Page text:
After mutation, the gametic frequencies can be computed by the equations given
1971) :
below (see KARLINand MCGREGOR
x:’= (1-p) ( 1 7 )(1-7)s:
x; = (l-p) (1-v)xi
+ (1-,p) (1-v)7x;
x; = 1 - &X)Zl, i = 1,2, . . .
We find that p z , the frequency of A after selection and mutation, can be computed as follows:
p~=x:’+x;+x;fxy=
(l-p)pA/Z.
(3a)
Similarly, we have that
p; = ( l-v)ps/Z
(3b)
& = (1-7) p o / z .
(3c)
and
By analogy with the two-locus case, each of these can be generalized immediately
as follows:
pA,n
= ( l-/J-)n
pA/nzi
(44
where PA,,,P B , ~and pc,, are the frequencies of the A, B and C alleles, respectively,
after n generations and where C $ ( i=1,2,. . ., n ) is the average fitness in
generation i.
Case with differing mutation rates: To analyze the equilibrium behavior, we
merely examine equations (4a, b, c) in pairwise combinations as n 4 W . The case
$A =
= Cc = 0 is unstable. If y > v > T , then pa,, -+ 0 and pB,. 4 0 as n 4 W .
By setting A pc = 0, i.e.,
cB
Ape = p g - pc = ( p c / z z ) ( I - r C ) = 0,
we obtain f, = dq.
Then
($4
(0,0,1
($d, $B, $ C )
or, in terms of gametic frequencies,
_ _ -
(&,& f , , f & , &,&,&,%I= (~,0,0,0,0,0,1
--V/T/S,
V/T/S).
(5b)
Parallel results emerge for the relationships p > T > v and v > T > p. SO.for different mutation rates at each of the three loci, there is global convergence to the
monogenic state to give the appearance of a single-locus situation.
Case where two mutation rates are identical: The next case to be considered is
that where two of the mutation rates are the same. For example, let p = v > T . By
examining the limiiing behavior of the ratios pA,, : pc,, and P B , n : pc,,,. we have
that both pa,, and pB,, converge to zero as n + W . Again, by examining Apc, we
Consequently,
have that the frequency of the abc gamete is given by Pa =
we obtain the following:
~TT.
($A,
$B, $C>
= (090,
-dTs)
(6a)
As a result, there is again the appearance of deterioration to a monogeilic condition. Further, as this result is global, the extension to the three-locus case now
applies to duplicated loci.
If, on the other hand, p = v < T , there is the illusion of a two-locus condition.
By looking at pc,, : p A , , and pc,, : pB,, we see that pC,, approaches zero. while pA
approaches p B at a constant rate. Therefore,
($AA, $B,
$C>
= ($A,
c$A,
0)
(6b)
This will be stable for recombination values greater than the corresponding mutation rates. It is unstable for rl = 0 and hence is applicable to tandemly duplicated loci that they have been physically separated over time. Obviously, this also
applies to genomically duplicated loci. The same results emerge for other relationships among the three mutation rates when two of the three rates are equal.
Case where all mutation rates are identical: We finally examine the situation
where p = v = T . Again, we find that the frequency of the detrimental abc gamete
is given by 2, =v/r/s and that pa,, approaches pB,nand pC,, a t constant rates, so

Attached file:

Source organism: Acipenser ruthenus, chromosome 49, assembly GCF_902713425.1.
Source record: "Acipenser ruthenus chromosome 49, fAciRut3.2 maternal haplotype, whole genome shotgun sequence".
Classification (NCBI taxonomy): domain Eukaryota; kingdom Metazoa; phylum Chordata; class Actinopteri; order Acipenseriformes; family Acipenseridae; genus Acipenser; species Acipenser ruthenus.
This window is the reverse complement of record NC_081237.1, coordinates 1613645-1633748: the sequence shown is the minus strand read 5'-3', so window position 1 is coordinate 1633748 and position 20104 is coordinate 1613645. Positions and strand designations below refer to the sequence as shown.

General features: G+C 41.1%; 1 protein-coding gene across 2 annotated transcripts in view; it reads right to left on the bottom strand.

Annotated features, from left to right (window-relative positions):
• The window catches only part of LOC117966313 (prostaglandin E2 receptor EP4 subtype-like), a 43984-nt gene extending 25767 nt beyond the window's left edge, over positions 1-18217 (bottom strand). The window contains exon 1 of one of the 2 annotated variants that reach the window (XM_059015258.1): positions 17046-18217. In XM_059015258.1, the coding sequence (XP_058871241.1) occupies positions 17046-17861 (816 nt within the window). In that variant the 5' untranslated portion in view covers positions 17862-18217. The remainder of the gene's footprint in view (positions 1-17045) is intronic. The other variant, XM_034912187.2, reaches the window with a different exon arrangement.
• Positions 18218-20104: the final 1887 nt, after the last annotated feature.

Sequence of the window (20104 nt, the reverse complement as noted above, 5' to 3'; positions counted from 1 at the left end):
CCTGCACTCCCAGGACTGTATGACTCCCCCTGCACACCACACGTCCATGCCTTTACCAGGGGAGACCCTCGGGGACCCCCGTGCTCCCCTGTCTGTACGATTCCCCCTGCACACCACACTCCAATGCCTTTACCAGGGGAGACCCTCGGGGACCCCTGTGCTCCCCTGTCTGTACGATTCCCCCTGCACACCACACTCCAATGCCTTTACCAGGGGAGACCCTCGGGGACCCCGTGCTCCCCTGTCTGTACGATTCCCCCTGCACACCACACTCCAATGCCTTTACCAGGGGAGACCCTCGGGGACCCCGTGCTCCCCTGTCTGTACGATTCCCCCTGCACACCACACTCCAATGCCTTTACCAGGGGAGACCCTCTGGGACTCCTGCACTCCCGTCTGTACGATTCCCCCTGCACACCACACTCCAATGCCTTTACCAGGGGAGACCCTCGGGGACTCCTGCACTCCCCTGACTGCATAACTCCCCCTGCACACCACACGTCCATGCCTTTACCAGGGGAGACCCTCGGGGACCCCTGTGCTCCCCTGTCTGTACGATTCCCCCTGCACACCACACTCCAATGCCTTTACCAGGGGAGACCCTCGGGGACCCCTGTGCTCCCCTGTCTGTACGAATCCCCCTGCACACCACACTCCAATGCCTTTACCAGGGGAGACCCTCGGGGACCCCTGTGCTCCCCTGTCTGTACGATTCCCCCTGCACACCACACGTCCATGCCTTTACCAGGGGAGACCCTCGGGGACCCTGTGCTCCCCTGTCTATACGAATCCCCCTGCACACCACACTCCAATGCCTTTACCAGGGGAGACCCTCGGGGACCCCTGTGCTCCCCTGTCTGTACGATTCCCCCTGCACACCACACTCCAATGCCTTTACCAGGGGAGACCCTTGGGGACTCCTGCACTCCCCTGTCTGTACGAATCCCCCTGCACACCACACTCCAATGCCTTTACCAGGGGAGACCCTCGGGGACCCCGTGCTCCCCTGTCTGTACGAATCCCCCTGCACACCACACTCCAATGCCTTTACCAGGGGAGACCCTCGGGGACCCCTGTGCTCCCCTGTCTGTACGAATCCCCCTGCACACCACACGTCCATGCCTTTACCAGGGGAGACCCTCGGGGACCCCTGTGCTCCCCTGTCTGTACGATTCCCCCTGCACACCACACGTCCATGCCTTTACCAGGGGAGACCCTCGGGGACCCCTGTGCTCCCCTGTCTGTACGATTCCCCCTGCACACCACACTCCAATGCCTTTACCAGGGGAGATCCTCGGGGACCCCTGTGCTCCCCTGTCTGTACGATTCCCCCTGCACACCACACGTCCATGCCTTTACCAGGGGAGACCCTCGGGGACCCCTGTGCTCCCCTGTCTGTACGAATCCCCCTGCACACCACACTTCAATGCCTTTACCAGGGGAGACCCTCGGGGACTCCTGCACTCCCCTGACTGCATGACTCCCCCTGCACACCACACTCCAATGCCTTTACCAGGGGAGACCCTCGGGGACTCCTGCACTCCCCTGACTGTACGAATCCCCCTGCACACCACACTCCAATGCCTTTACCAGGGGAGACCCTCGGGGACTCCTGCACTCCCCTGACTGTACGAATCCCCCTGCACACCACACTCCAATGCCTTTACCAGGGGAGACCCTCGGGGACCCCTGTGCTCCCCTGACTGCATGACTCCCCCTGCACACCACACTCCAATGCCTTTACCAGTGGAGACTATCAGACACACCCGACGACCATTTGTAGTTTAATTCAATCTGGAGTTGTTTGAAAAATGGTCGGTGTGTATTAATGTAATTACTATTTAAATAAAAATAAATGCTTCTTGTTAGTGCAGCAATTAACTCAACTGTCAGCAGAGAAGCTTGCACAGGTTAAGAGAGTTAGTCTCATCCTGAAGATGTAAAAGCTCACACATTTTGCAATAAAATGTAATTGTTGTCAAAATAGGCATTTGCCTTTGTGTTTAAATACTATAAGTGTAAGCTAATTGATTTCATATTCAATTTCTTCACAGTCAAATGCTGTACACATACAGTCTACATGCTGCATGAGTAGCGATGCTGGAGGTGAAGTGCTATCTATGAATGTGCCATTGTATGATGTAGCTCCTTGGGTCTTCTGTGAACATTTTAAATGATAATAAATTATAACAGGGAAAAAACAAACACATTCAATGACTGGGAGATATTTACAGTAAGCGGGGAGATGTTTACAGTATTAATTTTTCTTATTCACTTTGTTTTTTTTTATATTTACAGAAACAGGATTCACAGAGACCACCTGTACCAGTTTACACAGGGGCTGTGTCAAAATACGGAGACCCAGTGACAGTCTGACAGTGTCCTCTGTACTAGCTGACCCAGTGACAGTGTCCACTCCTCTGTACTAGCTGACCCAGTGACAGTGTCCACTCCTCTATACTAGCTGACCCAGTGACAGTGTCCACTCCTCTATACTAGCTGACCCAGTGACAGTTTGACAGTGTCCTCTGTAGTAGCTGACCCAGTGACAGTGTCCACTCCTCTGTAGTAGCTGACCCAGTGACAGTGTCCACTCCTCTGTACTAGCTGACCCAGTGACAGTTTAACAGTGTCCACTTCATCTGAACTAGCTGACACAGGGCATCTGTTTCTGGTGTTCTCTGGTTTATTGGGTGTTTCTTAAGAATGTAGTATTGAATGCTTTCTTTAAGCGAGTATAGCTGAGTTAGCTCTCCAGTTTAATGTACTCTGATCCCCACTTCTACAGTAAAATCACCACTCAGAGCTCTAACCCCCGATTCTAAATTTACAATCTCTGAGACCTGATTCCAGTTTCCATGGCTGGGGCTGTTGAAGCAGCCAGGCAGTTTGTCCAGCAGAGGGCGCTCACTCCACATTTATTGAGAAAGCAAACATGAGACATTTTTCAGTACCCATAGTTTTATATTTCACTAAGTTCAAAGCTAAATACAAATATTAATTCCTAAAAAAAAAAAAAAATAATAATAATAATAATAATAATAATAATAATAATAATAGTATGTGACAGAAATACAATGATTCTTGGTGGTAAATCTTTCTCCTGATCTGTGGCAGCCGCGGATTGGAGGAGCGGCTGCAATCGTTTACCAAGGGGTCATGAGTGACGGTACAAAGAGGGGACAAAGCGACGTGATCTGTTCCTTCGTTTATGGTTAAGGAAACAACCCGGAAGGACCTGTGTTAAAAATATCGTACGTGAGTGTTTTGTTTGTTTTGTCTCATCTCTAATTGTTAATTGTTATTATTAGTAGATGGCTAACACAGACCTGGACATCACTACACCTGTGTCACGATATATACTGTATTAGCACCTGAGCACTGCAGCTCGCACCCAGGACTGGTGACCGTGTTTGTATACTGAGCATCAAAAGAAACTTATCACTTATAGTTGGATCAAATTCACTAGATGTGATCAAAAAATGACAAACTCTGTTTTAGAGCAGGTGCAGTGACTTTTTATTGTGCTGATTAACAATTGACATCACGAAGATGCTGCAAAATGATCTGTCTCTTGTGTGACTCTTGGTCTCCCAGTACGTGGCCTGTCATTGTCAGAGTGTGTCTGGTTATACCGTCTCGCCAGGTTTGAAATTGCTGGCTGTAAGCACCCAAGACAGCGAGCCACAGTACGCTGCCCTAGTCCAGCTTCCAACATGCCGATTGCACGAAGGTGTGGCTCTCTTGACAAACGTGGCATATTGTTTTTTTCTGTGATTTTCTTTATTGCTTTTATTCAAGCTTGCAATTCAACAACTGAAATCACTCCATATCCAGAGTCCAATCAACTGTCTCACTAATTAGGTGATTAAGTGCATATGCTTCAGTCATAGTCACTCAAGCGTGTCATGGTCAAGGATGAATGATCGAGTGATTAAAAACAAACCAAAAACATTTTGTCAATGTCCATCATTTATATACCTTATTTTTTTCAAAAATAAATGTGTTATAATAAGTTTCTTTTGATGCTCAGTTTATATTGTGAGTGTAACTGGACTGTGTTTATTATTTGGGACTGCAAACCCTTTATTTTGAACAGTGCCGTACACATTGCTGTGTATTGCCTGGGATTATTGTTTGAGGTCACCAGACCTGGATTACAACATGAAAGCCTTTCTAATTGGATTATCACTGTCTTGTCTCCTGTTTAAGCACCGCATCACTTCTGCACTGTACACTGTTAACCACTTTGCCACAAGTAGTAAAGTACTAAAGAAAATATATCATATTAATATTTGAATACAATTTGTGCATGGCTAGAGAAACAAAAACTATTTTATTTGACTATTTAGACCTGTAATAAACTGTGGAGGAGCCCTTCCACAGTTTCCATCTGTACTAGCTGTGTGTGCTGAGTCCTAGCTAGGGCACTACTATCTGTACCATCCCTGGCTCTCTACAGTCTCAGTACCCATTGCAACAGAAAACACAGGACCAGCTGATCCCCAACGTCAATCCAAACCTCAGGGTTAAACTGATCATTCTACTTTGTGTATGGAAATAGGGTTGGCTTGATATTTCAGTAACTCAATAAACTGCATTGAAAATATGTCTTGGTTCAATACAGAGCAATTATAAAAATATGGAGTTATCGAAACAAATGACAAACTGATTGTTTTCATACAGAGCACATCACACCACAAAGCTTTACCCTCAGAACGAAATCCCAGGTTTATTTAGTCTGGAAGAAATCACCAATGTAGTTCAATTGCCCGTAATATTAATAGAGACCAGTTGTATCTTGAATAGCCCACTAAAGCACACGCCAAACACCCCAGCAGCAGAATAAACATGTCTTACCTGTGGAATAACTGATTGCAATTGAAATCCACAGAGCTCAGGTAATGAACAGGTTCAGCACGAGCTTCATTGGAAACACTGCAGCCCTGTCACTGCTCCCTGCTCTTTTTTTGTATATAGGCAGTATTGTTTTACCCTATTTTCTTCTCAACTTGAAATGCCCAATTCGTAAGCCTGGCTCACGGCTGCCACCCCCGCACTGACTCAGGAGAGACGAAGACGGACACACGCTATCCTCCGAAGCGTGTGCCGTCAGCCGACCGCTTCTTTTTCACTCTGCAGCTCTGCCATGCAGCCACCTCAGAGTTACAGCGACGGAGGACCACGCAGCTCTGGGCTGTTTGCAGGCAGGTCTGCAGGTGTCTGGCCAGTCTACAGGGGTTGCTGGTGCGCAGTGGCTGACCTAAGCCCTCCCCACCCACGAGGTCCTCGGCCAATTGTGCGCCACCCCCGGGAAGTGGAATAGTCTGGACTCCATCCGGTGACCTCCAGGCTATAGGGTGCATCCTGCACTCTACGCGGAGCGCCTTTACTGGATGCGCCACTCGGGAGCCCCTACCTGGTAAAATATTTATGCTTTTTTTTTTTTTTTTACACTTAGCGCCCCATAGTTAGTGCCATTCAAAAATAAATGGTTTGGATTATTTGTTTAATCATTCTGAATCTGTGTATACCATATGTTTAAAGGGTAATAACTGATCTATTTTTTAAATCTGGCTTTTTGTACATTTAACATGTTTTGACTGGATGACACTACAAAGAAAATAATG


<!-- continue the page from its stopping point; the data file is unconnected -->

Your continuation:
413
DUPLICATE G E N E ACTION
that ($Ai,tB,
&) = (JjA, c1 lj,, cz $ A ) at equilibrium to give the appearance of a
trigenic condition.
Generalization to n-loci: Now consider an n-locus system, two alleles per locus,
such that Ai and aj are the dominant and recessive alleles at locus j ( i
1,2,
. . .,n).Again assume that the relative fitness of each genotype is 1, with the
exception of the completely recessive homozygote
whose viability is l-s. After selection, then, the average fitness over all genotypes
is E = l-sxZ,,. Again, mutation acts to alter gametic frequencies so that pi is the
mutation rate at locus i from Ai to ai. Following selection and mutation, the gene
frequency of Ai is given by
p:,
=( l-pj)pAj/W for all i, j
;=
I,2, . . . ,n.
(8)
We obtain the generalization
PAj,n = ( l-,pj)npA~/IIE<for all j , i
1,2, . . .,n,
(9)
where p.4f.nis the frequency of Ai after n generations, and Ei is the average fitness
in generation i. As a consequence, if pi # pm(j,7n=1,2. . ., n) for all i, m, the
limiting process used in the three-locus case can be employed. Thus, PA^,^ * 0 as
n * where i # m(i=1,2. . ., n) and ZjAm = 1 - d a ,
where .E.L~is the smallest
mutation rate. Once more there is the illusion of a single-locus disorder where the
= d p m / s and n is the
equilibrium frequency of the detrimental gamete is z2%
number of loci. Similarly, if two of the mutation rates are the same, the appearance of monogenicity or digencity may be given, etc. (See, for example, equations
--f
-
6a-c) .
CONCLUSIONS
The model presented extends to n loci the classical model of selection against
the deleterious recessive genotype counterbalanced by irreversible mutation. The
extension, however, allows consideration of the effects of duplications at multiple
loci. When chromosomal doubling occurs, many loci with varying functions are,
of course, involved. We expect that, when a given locus is duplicated, it and its
duplicate will initially have identical mutation rates, but that these rates will
vary from locus to locus. This aspect is included in the extended model. Such
variation in mutation rates among duplicated loci influences the equilibrium outcome of monomorphism us. polymorphism. This can then be related to retention
or loss of function. Similarly, an extended model is more appropriate for loci that
have undergone multiple tandem duplications over time, such as has occurred in
the globin-like clusters. For example, one might expect that the mutation rates